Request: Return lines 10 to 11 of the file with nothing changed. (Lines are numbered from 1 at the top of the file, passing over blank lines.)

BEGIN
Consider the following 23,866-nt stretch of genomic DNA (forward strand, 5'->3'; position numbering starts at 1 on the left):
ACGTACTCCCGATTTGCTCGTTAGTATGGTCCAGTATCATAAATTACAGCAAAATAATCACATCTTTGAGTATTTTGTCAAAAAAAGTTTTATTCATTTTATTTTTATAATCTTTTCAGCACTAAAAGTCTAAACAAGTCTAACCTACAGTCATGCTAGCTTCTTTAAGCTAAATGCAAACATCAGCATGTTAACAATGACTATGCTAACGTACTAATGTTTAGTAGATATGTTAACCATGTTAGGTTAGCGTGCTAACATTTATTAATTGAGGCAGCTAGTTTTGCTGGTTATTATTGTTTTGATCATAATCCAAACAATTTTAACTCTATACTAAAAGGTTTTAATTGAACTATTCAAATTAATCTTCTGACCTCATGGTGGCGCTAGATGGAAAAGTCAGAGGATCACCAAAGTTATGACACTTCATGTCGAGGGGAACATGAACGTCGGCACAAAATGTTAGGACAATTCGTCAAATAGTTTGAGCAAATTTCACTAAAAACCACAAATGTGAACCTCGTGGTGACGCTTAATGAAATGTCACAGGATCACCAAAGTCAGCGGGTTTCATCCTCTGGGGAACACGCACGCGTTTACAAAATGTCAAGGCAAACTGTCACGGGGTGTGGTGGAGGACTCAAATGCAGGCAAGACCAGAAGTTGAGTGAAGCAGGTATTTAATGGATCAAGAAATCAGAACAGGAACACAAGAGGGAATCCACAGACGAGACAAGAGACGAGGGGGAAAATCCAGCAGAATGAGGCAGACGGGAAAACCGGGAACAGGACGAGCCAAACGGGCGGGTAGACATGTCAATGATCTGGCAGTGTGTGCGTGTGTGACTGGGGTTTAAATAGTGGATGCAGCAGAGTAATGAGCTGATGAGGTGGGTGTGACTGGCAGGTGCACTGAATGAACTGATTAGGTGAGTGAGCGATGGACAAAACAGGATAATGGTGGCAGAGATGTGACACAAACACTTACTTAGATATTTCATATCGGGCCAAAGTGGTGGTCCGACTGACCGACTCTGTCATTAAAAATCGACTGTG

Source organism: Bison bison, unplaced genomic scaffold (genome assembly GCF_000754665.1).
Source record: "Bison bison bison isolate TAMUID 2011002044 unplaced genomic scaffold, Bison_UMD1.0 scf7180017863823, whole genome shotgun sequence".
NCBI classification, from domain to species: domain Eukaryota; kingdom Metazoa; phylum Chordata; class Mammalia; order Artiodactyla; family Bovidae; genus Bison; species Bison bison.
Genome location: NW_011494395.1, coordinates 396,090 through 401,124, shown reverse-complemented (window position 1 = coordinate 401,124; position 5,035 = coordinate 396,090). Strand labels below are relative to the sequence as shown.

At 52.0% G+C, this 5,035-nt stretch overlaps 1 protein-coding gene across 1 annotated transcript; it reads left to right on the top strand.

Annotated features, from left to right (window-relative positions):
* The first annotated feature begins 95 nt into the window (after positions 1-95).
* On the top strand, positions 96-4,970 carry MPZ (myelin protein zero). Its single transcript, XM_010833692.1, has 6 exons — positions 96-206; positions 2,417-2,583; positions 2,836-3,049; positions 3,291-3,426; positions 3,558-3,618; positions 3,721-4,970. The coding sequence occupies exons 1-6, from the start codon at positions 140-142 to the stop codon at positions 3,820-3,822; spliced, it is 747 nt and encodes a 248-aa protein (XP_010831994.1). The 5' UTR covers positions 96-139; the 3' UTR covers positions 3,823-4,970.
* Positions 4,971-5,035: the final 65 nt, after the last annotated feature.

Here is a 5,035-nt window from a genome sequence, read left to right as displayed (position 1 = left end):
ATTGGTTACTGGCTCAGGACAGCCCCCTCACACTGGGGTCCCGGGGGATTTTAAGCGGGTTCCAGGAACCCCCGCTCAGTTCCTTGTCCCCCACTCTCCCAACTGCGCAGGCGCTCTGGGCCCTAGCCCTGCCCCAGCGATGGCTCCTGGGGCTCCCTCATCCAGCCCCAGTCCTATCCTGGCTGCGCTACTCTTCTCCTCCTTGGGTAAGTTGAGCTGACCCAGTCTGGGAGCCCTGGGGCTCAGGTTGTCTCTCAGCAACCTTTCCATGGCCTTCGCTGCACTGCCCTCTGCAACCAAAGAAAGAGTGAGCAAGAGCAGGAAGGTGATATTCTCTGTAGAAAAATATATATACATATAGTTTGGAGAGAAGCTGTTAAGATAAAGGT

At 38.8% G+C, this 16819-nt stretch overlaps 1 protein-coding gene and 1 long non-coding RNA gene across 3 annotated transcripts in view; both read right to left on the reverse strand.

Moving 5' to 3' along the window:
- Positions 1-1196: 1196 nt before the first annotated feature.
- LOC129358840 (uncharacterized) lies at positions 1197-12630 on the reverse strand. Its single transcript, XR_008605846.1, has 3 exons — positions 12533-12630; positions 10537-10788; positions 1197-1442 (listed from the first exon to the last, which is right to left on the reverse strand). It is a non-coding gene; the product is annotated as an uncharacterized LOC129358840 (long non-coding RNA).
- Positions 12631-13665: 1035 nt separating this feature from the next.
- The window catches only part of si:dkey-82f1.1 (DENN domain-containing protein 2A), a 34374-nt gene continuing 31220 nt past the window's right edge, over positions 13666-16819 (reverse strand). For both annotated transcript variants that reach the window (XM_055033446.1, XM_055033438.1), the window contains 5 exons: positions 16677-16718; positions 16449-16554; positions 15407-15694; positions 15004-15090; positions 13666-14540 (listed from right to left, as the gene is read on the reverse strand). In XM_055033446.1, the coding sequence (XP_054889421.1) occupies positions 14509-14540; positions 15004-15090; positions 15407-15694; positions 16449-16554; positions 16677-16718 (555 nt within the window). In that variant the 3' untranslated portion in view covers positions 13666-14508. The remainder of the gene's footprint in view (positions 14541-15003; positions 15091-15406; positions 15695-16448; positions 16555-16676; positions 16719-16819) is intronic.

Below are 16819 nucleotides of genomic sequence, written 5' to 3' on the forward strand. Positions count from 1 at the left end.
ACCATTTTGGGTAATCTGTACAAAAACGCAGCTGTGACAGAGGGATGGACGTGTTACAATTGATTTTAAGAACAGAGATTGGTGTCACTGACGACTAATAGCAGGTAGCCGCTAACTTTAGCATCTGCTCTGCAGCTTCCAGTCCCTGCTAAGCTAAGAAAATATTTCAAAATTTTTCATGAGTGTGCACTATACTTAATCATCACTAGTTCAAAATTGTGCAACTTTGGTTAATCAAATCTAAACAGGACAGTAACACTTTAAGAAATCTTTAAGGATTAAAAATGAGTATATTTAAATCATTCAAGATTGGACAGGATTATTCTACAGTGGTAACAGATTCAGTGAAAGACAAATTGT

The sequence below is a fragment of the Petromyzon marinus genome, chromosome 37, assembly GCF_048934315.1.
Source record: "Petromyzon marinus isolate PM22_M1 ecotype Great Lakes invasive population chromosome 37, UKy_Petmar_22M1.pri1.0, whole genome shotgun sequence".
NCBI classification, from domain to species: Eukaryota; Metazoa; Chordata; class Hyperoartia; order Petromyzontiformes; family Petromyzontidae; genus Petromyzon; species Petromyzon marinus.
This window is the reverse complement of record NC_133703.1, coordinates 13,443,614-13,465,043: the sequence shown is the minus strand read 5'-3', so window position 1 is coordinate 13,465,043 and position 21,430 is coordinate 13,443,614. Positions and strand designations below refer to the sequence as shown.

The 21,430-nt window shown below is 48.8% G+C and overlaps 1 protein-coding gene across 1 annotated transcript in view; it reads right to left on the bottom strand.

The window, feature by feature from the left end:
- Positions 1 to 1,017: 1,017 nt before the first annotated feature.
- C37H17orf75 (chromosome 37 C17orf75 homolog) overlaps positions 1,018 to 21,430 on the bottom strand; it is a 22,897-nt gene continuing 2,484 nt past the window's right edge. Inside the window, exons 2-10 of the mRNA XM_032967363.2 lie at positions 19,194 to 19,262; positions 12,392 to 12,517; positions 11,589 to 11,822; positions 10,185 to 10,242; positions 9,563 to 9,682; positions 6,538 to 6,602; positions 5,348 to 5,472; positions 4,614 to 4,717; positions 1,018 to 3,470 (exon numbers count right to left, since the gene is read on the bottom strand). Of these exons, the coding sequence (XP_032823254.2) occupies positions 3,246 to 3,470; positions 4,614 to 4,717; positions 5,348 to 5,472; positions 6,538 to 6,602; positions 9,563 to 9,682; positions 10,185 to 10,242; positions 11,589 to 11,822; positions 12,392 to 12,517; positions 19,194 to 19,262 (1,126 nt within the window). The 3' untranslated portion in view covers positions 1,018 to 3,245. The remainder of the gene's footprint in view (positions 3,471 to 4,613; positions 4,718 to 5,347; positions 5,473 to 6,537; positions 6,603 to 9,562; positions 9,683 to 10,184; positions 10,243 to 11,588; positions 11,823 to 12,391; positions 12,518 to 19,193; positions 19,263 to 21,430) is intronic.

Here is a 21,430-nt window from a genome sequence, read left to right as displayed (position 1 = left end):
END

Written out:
* On the top strand, positions 96-4,970 carry MPZ (myelin protein zero). Its single transcript, XM_010833692.1, has 6 exons — positions 96-206; positions 2,417-2,583; positions 2,836-3,049; positions 3,291-3,426; positions 3,558-3,618; positions 3,721-4,970. The coding sequence occupies exons 1-6, from the start codon at positions 140-142 to the stop codon at positions 3,820-3,822; spliced, it is 747 nt and encodes a 248-aa protein (XP_010831994.1). The 5' UTR covers positions 96-139; the 3' UTR covers positions 3,823-4,970.
* Positions 4,971-5,035: the final 65 nt, after the last annotated feature.